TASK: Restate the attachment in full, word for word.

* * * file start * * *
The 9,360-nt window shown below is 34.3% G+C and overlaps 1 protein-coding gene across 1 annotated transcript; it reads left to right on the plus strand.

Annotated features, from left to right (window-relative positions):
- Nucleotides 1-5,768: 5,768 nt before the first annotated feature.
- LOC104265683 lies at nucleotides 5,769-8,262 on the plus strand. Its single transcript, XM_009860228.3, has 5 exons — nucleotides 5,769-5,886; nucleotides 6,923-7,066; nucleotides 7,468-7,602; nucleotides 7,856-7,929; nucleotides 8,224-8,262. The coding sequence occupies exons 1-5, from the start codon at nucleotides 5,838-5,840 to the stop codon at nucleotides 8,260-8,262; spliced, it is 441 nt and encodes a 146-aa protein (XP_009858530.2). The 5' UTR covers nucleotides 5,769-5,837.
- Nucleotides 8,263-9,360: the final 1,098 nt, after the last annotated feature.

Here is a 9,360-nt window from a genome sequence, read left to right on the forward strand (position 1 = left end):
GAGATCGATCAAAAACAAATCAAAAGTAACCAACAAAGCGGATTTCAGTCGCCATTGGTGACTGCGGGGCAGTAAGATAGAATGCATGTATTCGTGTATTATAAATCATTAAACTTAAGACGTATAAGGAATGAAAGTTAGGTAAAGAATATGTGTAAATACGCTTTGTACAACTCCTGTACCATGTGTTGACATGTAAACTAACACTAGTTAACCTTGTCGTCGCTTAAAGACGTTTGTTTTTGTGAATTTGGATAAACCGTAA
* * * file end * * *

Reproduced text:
The 9,360-nt window shown below is 34.3% G+C and overlaps 1 protein-coding gene across 1 annotated transcript; it reads left to right on the plus strand.

Annotated features, from left to right (window-relative positions):
- Nucleotides 1-5,768: 5,768 nt before the first annotated feature.
- LOC104265683 lies at nucleotides 5,769-8,262 on the plus strand. Its single transcript, XM_009860228.3, has 5 exons — nucleotides 5,769-5,886; nucleotides 6,923-7,066; nucleotides 7,468-7,602; nucleotides 7,856-7,929; nucleotides 8,224-8,262. The coding sequence occupies exons 1-5, from the start codon at nucleotides 5,838-5,840 to the stop codon at nucleotides 8,260-8,262; spliced, it is 441 nt and encodes a 146-aa protein (XP_009858530.2). The 5' UTR covers nucleotides 5,769-5,837.
- Nucleotides 8,263-9,360: the final 1,098 nt, after the last annotated feature.

Here is a 9,360-nt window from a genome sequence, read left to right on the forward strand (position 1 = left end):
GAGATCGATCAAAAACAAATCAAAAGTAACCAACAAAGCGGATTTCAGTCGCCATTGGTGACTGCGGGGCAGTAAGATAGAATGCATGTATTCGTGTATTATAAATCATTAAACTTAAGACGTATAAGGAATGAAAGTTAGGTAAAGAATATGTGTAAATACGCTTTGTACAACTCCTGTACCATGTGTTGACATGTAAACTAACACTAGTTAACCTTGTCGTCGCTTAAAGACGTTTGTTTTTGTGAATTTGGATAAACCGTAA